THE SIGNAL BOX

PHOTO GALLERY

North London Railway

DALSTON JUNCTION

Opened: 1872

Closed: 1979

Location code: LM113/08

Dalston Junction signal boxThis box started life as Dalston Junction No.2, dating from 1872 when the fourth line was added between here and the North London's city terminus at Broad Street. At that time most stations had two boxes, with the No.1 boxes controlling the "No.1" (later known as "steam") lines and the No.2 boxes controlling the "No.2" (or "electric") lines. The signalling at most was quite separate, but at Dalston Junction the layout was more complex owing to the divergence of the Kentish Town and Poplar routes.

The box originally contained a thirty-five lever frame, but when No.1 box closed in the early 1900s a new frame of sixty levers was installed. This frame was built at the North London's Bow works although similar in looks to the London & North Western's type. A similar frame can be seen at Western Junction.

Boxes built by the NL in early days had hipped roofs, as seen here, although not all had the elegant valancing below the gutter. Later boxes, such as Western Junction, had gabled roofs.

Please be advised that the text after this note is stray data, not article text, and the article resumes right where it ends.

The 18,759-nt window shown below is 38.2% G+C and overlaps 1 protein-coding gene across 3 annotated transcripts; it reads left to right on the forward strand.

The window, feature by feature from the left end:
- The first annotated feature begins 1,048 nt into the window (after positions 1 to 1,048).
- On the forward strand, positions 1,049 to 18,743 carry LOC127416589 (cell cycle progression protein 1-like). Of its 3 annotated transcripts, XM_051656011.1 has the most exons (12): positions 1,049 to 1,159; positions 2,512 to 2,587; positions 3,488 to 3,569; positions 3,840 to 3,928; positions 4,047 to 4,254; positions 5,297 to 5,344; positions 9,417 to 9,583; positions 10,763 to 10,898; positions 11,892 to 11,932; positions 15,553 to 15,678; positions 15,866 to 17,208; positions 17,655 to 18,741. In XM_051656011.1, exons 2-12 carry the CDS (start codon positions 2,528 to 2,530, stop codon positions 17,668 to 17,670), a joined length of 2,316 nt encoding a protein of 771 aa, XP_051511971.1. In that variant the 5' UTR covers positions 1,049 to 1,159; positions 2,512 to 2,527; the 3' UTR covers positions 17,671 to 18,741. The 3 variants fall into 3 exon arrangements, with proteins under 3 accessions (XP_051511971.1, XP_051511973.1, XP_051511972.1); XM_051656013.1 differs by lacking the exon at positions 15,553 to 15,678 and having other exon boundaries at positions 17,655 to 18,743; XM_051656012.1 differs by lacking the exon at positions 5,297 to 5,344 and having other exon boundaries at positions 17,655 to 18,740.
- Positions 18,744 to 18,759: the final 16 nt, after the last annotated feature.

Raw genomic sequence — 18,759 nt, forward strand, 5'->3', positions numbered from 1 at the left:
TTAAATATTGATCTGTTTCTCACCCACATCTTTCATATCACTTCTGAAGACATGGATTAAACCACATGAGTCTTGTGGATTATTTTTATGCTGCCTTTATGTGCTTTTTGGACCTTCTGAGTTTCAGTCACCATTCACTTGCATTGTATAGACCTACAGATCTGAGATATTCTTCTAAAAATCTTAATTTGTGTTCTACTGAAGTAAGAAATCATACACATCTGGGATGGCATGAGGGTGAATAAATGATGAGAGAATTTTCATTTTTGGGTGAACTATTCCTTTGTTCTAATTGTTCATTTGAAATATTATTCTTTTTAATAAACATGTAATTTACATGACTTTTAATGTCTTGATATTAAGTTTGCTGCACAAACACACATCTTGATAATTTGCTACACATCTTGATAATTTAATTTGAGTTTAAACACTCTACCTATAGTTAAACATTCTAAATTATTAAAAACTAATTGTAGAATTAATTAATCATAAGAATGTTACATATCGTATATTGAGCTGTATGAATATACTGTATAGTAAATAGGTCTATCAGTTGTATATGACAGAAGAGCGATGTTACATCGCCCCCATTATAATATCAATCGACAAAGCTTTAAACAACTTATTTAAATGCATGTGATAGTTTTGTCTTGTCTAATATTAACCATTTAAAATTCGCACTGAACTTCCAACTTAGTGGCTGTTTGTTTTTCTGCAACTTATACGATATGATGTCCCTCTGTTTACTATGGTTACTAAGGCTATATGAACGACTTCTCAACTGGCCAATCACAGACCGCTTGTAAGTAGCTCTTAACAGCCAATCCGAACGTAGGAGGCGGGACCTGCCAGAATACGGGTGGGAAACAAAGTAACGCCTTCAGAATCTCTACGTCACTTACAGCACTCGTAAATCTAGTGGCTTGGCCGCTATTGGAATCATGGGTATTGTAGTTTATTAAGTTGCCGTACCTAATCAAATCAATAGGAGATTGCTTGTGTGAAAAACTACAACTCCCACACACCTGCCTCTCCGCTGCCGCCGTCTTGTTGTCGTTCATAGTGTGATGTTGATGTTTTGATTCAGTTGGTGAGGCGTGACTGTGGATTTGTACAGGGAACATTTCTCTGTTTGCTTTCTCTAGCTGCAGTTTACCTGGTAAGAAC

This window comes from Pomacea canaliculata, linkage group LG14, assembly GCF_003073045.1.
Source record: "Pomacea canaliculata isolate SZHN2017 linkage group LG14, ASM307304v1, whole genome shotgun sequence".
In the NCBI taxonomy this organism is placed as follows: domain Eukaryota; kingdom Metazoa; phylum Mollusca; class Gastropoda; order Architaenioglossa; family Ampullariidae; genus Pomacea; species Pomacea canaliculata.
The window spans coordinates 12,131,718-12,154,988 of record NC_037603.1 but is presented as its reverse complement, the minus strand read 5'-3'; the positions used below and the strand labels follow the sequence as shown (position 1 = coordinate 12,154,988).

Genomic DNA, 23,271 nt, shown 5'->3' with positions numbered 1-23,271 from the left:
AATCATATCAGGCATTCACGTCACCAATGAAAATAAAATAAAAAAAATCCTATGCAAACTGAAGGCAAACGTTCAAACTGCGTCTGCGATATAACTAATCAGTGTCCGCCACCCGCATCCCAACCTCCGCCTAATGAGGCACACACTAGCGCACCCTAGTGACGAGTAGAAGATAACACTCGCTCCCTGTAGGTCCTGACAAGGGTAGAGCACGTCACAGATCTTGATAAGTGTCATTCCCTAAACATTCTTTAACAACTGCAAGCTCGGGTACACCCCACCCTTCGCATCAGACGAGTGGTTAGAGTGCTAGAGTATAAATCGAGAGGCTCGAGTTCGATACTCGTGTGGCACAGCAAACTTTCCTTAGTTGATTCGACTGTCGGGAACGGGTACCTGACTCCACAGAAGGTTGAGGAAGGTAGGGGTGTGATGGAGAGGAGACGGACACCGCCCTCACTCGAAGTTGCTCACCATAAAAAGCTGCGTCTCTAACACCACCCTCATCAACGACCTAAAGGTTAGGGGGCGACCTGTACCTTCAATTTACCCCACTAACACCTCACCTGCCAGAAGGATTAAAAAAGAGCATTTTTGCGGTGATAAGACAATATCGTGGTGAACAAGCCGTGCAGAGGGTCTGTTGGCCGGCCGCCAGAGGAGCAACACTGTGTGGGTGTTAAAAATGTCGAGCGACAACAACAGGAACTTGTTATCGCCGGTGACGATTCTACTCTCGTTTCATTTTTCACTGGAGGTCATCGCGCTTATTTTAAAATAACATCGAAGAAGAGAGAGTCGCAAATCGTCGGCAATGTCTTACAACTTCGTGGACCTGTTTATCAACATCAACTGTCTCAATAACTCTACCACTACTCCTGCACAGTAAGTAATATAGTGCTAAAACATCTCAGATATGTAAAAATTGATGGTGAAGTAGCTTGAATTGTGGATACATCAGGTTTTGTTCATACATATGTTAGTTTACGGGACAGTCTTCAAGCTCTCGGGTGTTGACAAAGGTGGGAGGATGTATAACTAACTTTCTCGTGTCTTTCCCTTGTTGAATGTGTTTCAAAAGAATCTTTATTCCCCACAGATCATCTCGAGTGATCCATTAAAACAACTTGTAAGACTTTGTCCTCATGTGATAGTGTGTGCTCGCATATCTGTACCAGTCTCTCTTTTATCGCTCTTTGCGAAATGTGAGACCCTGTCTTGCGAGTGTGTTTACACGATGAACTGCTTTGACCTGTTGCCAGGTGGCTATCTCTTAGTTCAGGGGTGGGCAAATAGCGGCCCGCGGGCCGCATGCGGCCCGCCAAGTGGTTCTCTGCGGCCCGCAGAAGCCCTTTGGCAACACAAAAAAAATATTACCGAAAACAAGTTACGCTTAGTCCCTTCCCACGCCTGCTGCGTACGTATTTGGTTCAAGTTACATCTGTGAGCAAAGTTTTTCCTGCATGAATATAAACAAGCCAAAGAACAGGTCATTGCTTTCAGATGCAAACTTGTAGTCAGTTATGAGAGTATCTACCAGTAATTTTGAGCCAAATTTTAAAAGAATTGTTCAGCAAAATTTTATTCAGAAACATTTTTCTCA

The box survived through massive rationalisation of the station layout through its controlling the four-track to double-track junction after the number of lines between here and Broad Street was reduced to two. With this layout, the box was only essential to traffic during the peak hours (when Eastern Region suburban services operated to destinations like Potters Bar and Hertford) and was frequently switched out at other times. Finally, with the withdrawal of the Eastern Region services, the box fell out of use and was abolished in 1979.

The box may have gone, but the name lives on. The adjacent cabin at Western Junction was renamed Dalston Junction in 1987.


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All photographs copyright © John Hinson unless otherwise stated